Milena Sterio is Associate Professor at the Cleveland-Marshall College of Law.
Much has been written about Somali piracy. Academics on this forum, as well as others, have debated the best options for the prosecution of suspected Somali pirates. Most pirates are detained by powerful navies of maritime nations, such as the United Kingdom, Denmark, the Netherlands, or by joint maritime fleets such as the EU NAVFOR. Yet, most capturing nations are not interested in prosecuting detained pirates in their national courts under true universal jurisdiction, because such prosecutions are expensive, logistically difficult and politically unattractive. In order to avoid the undesirable policy of catch-and-release, maritime nations concluded transfer agreements with regional states interested in opening their national courtroom doors to Somali piracy prosecutions.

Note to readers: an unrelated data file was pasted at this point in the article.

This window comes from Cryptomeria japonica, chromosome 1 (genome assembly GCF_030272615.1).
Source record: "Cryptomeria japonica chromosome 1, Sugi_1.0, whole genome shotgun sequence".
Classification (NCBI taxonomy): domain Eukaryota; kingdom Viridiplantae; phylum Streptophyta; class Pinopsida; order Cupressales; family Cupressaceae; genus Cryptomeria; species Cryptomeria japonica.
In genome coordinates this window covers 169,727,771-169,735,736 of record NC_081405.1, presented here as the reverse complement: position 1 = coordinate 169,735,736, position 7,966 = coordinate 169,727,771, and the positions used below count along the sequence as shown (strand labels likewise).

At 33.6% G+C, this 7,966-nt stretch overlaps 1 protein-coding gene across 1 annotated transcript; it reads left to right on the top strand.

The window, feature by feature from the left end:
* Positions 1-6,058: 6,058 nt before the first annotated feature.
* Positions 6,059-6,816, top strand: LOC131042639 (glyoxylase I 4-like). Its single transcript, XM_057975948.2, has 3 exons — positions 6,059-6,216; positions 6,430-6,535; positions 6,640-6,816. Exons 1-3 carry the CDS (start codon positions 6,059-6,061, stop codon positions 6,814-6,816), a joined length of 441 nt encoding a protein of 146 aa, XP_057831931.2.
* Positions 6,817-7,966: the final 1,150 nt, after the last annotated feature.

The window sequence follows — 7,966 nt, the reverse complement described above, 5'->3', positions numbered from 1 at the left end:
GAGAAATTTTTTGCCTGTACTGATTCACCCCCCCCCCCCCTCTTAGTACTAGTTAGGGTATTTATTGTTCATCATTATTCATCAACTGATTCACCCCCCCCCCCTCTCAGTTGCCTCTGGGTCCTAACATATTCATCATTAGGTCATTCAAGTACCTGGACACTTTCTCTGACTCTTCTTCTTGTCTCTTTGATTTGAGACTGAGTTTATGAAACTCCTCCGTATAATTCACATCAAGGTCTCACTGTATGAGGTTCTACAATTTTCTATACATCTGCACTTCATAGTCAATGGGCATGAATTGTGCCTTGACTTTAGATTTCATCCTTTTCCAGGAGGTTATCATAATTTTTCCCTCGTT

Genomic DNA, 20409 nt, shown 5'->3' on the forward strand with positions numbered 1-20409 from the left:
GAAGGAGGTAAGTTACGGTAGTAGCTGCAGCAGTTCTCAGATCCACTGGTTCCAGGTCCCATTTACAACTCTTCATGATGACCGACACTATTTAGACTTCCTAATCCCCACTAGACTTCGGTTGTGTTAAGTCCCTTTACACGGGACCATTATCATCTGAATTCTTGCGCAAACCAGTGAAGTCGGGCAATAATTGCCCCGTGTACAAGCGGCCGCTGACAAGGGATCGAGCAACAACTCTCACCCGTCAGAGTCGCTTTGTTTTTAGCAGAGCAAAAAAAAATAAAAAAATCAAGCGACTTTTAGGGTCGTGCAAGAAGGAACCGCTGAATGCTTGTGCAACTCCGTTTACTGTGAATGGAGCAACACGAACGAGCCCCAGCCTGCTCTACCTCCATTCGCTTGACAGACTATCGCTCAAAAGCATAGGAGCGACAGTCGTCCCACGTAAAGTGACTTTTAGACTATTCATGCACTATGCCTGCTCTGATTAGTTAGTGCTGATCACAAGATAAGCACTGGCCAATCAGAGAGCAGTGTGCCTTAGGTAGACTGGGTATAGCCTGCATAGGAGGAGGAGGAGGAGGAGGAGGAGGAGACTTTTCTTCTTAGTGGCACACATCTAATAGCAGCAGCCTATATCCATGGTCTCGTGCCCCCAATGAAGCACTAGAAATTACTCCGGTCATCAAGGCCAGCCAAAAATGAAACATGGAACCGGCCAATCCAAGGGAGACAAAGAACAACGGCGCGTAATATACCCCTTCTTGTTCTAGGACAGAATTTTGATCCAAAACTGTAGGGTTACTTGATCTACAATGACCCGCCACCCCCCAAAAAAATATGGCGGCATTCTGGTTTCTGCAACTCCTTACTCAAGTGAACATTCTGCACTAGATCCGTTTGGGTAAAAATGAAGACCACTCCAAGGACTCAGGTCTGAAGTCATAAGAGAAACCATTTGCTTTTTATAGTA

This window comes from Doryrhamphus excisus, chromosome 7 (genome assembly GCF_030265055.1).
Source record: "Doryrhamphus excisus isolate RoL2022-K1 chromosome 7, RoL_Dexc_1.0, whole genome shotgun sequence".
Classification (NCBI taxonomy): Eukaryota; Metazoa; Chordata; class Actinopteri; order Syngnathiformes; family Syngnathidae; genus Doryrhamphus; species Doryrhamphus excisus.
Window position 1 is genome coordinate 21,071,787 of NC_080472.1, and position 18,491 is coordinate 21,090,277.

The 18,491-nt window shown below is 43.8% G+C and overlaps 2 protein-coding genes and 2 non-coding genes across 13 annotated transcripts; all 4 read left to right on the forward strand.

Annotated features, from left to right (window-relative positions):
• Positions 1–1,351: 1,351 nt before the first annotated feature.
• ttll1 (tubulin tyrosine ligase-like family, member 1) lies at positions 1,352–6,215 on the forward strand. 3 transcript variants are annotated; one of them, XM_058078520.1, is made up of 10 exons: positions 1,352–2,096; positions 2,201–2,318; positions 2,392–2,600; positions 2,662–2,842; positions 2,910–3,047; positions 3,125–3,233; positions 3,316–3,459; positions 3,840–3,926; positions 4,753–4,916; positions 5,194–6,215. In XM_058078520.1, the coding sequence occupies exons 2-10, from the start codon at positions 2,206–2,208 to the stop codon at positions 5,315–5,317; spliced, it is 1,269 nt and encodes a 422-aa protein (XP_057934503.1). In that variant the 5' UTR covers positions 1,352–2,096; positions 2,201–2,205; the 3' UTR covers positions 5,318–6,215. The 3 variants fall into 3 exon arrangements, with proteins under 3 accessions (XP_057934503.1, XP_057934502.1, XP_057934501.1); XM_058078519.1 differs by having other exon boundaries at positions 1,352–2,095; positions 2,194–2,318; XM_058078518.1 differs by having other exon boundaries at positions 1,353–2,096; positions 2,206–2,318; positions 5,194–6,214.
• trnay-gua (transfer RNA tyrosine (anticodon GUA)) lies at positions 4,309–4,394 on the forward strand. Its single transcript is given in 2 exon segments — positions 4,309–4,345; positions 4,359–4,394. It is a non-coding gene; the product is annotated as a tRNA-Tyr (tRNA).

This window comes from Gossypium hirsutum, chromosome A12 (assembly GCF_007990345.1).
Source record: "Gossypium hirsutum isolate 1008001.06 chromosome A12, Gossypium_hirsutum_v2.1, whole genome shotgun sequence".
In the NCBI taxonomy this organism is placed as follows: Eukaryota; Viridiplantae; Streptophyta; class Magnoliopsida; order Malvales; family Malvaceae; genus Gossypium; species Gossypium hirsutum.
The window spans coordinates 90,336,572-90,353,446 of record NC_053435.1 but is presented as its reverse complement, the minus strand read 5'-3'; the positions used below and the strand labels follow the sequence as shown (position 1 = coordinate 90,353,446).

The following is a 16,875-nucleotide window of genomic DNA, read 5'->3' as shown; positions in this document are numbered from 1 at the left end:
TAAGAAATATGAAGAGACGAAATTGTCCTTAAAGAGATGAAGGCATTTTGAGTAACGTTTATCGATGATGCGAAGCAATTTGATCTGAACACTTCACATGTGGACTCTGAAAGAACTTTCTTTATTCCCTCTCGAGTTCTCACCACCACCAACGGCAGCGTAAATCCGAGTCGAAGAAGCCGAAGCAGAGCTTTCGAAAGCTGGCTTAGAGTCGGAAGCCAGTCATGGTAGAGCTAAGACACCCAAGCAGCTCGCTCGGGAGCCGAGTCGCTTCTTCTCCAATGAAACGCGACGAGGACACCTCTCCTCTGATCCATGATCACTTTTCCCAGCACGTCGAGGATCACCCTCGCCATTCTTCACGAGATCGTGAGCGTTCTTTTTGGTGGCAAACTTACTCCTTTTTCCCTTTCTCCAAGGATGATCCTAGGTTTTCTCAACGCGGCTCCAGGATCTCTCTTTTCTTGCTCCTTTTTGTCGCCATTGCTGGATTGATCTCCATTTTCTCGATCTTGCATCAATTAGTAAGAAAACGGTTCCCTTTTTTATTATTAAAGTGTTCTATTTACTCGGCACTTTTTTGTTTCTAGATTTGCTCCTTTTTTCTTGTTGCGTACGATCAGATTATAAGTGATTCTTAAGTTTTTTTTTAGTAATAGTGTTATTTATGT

Over the past five years, transfer agreements have been concluded with Kenya and the Seychelles, and dozens of successful prosecutions have taken place in Mombasa and in Victoria. Mauritius joined the “club” or piracy prosecuting nations recently, by concluding similar transfer agreements with the United Kingdom and the European Union; apparently a transfer agreement is also being negotiated with the United States. However, as of today, Mauritius has not actually accepted any detained pirates for prosecution purposes. Professor Michael Scharf of Case Western Reserve University School of Law and I visited Mauritius from December 3- December 7, where we met with various government officials in order to advise them on best strategies for future Somali piracy prosecutions in Mauritian courts. While I have already blogged about Professor Scharf’s and my trip to Mauritius, I will take this opportunity to explore differences between Mauritius and the two other prosecuting venues, Kenya and the Seychelles, and to recommend that Mauritius consider beginning prosecutions in the very near future.